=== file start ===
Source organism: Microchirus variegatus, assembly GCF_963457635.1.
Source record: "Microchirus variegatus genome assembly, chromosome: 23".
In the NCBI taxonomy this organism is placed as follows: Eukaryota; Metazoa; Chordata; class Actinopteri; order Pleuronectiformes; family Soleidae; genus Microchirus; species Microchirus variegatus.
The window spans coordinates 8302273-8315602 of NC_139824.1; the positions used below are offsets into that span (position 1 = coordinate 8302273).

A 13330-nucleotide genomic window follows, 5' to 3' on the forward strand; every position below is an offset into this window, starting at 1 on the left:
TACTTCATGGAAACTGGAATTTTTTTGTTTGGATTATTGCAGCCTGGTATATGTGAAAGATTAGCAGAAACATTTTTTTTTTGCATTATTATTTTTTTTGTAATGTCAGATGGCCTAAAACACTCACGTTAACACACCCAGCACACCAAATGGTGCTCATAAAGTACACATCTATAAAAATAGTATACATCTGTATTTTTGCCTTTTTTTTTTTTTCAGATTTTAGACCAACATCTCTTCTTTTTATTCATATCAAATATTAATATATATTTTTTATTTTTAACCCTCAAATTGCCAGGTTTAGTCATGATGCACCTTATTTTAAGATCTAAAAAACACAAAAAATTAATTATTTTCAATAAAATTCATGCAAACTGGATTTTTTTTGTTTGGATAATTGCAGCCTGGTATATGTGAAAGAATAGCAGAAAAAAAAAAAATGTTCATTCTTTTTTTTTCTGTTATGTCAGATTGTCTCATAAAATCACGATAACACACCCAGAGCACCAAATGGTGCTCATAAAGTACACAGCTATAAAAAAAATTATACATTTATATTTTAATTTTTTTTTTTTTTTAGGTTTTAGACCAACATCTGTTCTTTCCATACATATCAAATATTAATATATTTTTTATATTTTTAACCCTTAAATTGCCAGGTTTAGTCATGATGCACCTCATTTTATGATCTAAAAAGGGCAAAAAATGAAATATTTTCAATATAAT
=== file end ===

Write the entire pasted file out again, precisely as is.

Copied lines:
Source organism: Microchirus variegatus, assembly GCF_963457635.1.
Source record: "Microchirus variegatus genome assembly, chromosome: 23".
In the NCBI taxonomy this organism is placed as follows: Eukaryota; Metazoa; Chordata; class Actinopteri; order Pleuronectiformes; family Soleidae; genus Microchirus; species Microchirus variegatus.
The window spans coordinates 8302273-8315602 of NC_139824.1; the positions used below are offsets into that span (position 1 = coordinate 8302273).

A 13330-nucleotide genomic window follows, 5' to 3' on the forward strand; every position below is an offset into this window, starting at 1 on the left:
TACTTCATGGAAACTGGAATTTTTTTGTTTGGATTATTGCAGCCTGGTATATGTGAAAGATTAGCAGAAACATTTTTTTTTTGCATTATTATTTTTTTTGTAATGTCAGATGGCCTAAAACACTCACGTTAACACACCCAGCACACCAAATGGTGCTCATAAAGTACACATCTATAAAAATAGTATACATCTGTATTTTTGCCTTTTTTTTTTTTTCAGATTTTAGACCAACATCTCTTCTTTTTATTCATATCAAATATTAATATATATTTTTTATTTTTAACCCTCAAATTGCCAGGTTTAGTCATGATGCACCTTATTTTAAGATCTAAAAAACACAAAAAATTAATTATTTTCAATAAAATTCATGCAAACTGGATTTTTTTTGTTTGGATAATTGCAGCCTGGTATATGTGAAAGAATAGCAGAAAAAAAAAAAATGTTCATTCTTTTTTTTTCTGTTATGTCAGATTGTCTCATAAAATCACGATAACACACCCAGAGCACCAAATGGTGCTCATAAAGTACACAGCTATAAAAAAAATTATACATTTATATTTTAATTTTTTTTTTTTTTTAGGTTTTAGACCAACATCTGTTCTTTCCATACATATCAAATATTAATATATTTTTTATATTTTTAACCCTTAAATTGCCAGGTTTAGTCATGATGCACCTCATTTTATGATCTAAAAAGGGCAAAAAATGAAATATTTTCAATATAAT